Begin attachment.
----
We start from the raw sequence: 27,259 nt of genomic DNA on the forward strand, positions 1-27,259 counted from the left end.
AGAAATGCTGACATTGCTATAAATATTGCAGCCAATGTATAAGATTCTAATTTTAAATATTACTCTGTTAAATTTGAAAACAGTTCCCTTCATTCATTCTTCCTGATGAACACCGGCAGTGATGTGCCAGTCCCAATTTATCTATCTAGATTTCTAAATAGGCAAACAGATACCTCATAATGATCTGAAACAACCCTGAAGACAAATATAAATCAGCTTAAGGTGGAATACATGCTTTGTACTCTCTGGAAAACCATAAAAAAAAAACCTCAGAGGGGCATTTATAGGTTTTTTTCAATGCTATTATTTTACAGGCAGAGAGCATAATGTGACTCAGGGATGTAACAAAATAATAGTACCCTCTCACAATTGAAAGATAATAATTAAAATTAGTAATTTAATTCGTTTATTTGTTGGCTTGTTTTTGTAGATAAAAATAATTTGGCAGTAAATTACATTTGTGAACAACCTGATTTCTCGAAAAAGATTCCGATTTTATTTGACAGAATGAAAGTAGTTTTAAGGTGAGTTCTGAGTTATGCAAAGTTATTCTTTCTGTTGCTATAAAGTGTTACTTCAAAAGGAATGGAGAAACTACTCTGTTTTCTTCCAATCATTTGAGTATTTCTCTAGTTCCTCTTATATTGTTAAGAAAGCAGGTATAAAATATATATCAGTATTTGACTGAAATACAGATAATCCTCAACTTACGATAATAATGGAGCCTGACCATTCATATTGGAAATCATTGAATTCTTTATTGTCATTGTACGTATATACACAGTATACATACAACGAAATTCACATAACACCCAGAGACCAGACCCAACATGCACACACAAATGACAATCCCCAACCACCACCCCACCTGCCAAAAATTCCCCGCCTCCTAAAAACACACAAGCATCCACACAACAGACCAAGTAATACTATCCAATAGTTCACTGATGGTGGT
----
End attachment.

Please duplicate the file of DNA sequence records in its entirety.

We start from the raw sequence: 27,259 nt of genomic DNA on the forward strand, positions 1-27,259 counted from the left end.
AGAAATGCTGACATTGCTATAAATATTGCAGCCAATGTATAAGATTCTAATTTTAAATATTACTCTGTTAAATTTGAAAACAGTTCCCTTCATTCATTCTTCCTGATGAACACCGGCAGTGATGTGCCAGTCCCAATTTATCTATCTAGATTTCTAAATAGGCAAACAGATACCTCATAATGATCTGAAACAACCCTGAAGACAAATATAAATCAGCTTAAGGTGGAATACATGCTTTGTACTCTCTGGAAAACCATAAAAAAAAAACCTCAGAGGGGCATTTATAGGTTTTTTTCAATGCTATTATTTTACAGGCAGAGAGCATAATGTGACTCAGGGATGTAACAAAATAATAGTACCCTCTCACAATTGAAAGATAATAATTAAAATTAGTAATTTAATTCGTTTATTTGTTGGCTTGTTTTTGTAGATAAAAATAATTTGGCAGTAAATTACATTTGTGAACAACCTGATTTCTCGAAAAAGATTCCGATTTTATTTGACAGAATGAAAGTAGTTTTAAGGTGAGTTCTGAGTTATGCAAAGTTATTCTTTCTGTTGCTATAAAGTGTTACTTCAAAAGGAATGGAGAAACTACTCTGTTTTCTTCCAATCATTTGAGTATTTCTCTAGTTCCTCTTATATTGTTAAGAAAGCAGGTATAAAATATATATCAGTATTTGACTGAAATACAGATAATCCTCAACTTACGATAATAATGGAGCCTGACCATTCATATTGGAAATCATTGAATTCTTTATTGTCATTGTACGTATATACACAGTATACATACAACGAAATTCACATAACACCCAGAGACCAGACCCAACATGCACACACAAATGACAATCCCCAACCACCACCCCACCTGCCAAAAATTCCCCGCCTCCTAAAAACACACAAGCATCCACACAACAGACCAAGTAATACTATCCAATAGTTCACTGATGGTGGT